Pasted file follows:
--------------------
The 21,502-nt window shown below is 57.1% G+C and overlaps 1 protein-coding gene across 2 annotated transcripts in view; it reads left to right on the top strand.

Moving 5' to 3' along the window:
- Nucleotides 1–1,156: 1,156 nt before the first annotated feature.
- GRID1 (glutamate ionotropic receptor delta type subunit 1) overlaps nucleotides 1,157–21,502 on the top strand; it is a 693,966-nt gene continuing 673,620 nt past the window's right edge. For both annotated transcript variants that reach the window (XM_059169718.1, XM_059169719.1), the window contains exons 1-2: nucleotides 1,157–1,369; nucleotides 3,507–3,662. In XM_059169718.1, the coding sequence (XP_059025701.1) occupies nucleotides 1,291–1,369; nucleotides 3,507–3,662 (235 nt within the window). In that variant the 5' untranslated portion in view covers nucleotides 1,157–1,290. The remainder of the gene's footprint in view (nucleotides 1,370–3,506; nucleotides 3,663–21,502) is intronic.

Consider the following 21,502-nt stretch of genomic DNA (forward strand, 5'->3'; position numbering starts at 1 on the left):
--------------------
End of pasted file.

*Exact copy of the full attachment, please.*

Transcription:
The 21,502-nt window shown below is 57.1% G+C and overlaps 1 protein-coding gene across 2 annotated transcripts in view; it reads left to right on the top strand.

Moving 5' to 3' along the window:
- Nucleotides 1–1,156: 1,156 nt before the first annotated feature.
- GRID1 (glutamate ionotropic receptor delta type subunit 1) overlaps nucleotides 1,157–21,502 on the top strand; it is a 693,966-nt gene continuing 673,620 nt past the window's right edge. For both annotated transcript variants that reach the window (XM_059169718.1, XM_059169719.1), the window contains exons 1-2: nucleotides 1,157–1,369; nucleotides 3,507–3,662. In XM_059169718.1, the coding sequence (XP_059025701.1) occupies nucleotides 1,291–1,369; nucleotides 3,507–3,662 (235 nt within the window). In that variant the 5' untranslated portion in view covers nucleotides 1,157–1,290. The remainder of the gene's footprint in view (nucleotides 1,370–3,506; nucleotides 3,663–21,502) is intronic.

Consider the following 21,502-nt stretch of genomic DNA (forward strand, 5'->3'; position numbering starts at 1 on the left):